Adams Express had amassed a 75 percent ownership stake in AREC by acquiring American Express’ shares, and it eventually acquired additional shares from other shareholders. At this point, Adams Express had no physical transportation-related assets to speak of anymore; its holdings were concentrated in investments. Therefore, in October 1929 the company elected to operate as a closed-end investment fund. The time for this transition was certainly interesting, given that the stock market crashed on October 29, 1929, marking the start of the Great Depression.
THE DEPRESSION AND WAR YEARS
Although the Great Depression prevented Adams from paying dividends from 1932 to 1935, the company continued to make progress during these challenging years. Its investment holdings grew larger with the acquisition of the investment trust Haygart Corp. in 1930. The deal boosted Adams’ assets from about $52 million to $75 million. The Petroleum Corporation of America, later renamed Petroleum & Resources Corporation, became a noncontrolled affiliate of Adams.
In 1935 the company’s total income rose to $979,690, up from $837,339 the previous year, and cash-on-hand stood at $2.32 million, up from $455,438 the previous year.
Failing health prompted Chairman and President William M. Barrett to retire from his post in February 1936, and he died from a heart condition a month later. Barrett had established the company’s armored car service, one of the first services of its kind in the United States. Following his departure, Steele Mitchell was named chairman, and he led the firm through the remainder of the decade.
The 1940s brought new challenges, such as World War II, as well as more changes on the leadership front. Henry K. Smith was named president and chairman in 1940, serving until his death in 1943, when George M. Gillies, Jr., took the reins. It was during Gillies’ term, in December 1946, that the company sold its Southern Express Company subsidiary. Gillies remained at the helm until 1948, at which time the top leadership role went to George E. Clark, who would lead the firm until 1970.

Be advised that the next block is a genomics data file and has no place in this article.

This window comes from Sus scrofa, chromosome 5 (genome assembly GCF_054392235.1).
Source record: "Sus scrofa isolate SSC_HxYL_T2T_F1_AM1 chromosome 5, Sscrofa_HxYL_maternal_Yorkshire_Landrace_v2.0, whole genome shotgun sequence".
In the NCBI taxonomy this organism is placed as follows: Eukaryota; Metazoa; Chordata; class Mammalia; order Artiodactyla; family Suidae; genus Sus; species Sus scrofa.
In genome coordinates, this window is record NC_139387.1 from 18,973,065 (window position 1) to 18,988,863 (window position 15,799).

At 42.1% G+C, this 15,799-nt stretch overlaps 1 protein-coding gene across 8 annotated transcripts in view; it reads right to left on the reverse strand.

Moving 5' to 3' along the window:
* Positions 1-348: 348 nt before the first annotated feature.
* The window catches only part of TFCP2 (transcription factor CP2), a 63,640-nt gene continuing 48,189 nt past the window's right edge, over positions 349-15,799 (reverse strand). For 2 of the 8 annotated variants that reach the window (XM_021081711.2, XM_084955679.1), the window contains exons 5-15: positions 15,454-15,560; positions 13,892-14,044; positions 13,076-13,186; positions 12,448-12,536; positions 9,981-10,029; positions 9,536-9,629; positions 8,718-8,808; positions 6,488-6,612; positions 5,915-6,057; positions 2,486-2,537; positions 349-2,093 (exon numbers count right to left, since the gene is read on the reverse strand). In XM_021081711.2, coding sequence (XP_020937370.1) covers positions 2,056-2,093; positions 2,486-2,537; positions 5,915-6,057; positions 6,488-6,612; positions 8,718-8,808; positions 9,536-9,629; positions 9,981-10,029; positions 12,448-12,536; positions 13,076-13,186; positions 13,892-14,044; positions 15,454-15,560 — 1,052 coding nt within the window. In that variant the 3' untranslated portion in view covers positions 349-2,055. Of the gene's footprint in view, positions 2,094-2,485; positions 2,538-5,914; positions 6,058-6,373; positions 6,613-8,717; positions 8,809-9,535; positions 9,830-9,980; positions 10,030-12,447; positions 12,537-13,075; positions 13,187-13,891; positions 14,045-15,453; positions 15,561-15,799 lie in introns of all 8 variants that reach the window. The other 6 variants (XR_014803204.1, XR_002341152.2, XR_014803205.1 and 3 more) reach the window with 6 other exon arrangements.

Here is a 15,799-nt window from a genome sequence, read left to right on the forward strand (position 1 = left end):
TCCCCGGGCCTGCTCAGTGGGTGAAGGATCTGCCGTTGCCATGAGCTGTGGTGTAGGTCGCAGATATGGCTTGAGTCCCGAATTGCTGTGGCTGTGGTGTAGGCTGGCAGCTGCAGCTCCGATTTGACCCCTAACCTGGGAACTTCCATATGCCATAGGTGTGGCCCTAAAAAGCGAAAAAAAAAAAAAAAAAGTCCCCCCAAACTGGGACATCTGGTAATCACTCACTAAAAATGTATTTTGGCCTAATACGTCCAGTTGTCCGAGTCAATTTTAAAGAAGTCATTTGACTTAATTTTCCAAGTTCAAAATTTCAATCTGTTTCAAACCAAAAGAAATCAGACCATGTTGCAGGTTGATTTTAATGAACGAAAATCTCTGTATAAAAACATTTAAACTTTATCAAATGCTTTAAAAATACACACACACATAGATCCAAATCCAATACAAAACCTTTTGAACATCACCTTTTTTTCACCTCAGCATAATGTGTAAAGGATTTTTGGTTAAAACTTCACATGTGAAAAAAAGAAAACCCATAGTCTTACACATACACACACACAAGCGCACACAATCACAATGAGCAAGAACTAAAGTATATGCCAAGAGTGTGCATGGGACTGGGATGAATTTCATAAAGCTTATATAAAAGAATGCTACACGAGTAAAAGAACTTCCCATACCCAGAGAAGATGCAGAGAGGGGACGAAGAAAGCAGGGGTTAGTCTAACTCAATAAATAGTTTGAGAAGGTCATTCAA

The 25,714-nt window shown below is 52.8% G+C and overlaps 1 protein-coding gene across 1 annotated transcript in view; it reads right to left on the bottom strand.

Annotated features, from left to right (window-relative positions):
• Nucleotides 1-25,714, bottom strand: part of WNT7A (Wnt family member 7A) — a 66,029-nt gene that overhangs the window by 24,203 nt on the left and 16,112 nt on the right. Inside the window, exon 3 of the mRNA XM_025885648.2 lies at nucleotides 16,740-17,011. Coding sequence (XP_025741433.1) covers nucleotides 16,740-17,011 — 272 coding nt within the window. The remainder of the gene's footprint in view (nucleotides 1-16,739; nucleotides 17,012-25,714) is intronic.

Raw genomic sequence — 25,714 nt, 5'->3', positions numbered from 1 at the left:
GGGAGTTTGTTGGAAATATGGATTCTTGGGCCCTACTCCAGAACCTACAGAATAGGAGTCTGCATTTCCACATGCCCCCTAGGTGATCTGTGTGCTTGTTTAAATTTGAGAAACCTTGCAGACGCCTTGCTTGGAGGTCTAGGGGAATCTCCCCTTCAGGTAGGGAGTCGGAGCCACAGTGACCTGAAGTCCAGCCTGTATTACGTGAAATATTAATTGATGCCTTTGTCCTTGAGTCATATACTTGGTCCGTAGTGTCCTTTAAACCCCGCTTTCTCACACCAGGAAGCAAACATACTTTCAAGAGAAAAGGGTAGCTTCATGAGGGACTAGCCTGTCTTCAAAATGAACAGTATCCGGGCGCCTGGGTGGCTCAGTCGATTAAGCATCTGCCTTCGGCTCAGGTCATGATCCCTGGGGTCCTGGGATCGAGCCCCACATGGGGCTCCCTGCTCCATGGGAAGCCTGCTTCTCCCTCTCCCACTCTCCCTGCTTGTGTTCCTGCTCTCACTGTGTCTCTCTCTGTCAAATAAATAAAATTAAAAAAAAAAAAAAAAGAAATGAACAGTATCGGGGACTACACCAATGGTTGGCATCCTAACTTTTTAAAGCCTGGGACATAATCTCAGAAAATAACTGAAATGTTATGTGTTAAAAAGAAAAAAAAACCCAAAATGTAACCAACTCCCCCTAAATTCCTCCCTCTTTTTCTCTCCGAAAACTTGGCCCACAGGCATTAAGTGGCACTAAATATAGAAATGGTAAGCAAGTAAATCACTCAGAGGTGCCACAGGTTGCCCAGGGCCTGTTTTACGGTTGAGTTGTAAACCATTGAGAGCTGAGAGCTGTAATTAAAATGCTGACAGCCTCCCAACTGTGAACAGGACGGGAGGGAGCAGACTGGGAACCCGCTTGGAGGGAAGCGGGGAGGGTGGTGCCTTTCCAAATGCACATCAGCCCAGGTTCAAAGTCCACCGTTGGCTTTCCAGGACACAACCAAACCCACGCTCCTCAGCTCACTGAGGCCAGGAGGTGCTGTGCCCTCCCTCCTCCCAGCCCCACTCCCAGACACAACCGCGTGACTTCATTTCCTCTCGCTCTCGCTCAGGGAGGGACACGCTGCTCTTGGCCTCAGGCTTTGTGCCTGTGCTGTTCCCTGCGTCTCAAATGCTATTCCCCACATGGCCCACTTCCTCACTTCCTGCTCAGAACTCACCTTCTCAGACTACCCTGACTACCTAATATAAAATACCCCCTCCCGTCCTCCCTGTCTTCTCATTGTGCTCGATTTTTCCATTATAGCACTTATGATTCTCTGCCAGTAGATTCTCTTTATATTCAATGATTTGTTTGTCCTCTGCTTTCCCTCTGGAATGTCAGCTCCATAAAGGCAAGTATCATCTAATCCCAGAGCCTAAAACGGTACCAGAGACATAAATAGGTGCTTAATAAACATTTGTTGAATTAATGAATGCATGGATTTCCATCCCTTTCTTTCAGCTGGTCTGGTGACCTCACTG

According to the company, it was during the 1940s and 1950s that the firm adopted two key business practices that it continued to follow into the early 21st century. In addition to developing its own in-house research team, Adams implemented a long-term investment strategy. In The Adams Express Company: 150 Years, George E. Clark commented on this approach, stating: “The company is not interested in day-to-day or month-to-month trading operations. Rather, the emphasis is directed to longer-term investment policies, first for leading industries, then for leading companies in those.”
Adams ended the 1940s with net assets of roughly $38 million. This figure grew to $49 million in 1953, the same year that the Korean War came to a close.
STEADY GROWTH (1954–1999)
Adams celebrated its 100th anniversary in 1954, and assets exceeded the $68 million mark in 1955, setting a company record. According to the January 24, 1955, issue of the New York Times, at this time 4.98 percent of Adams’ investments were in government bonds. Some 18.79 percent of its stock portfolio, by value, was concentrated in the natural gas sector, followed by public utilities (6.70%), chemicals and drugs (6.63%), home furnishings and building equipment (4.99%), nonferrous metal (4.63%), steel and iron (3.86%), railroads and related equipment (3.30%), industrial and mining machinery (2.43%), and aviation (1.96%), with the remainder dispersed among other industries. In 1957 Adams reported a low expense-to-assets ratio of .45 percent, reflecting the company’s ability to minimize expenses.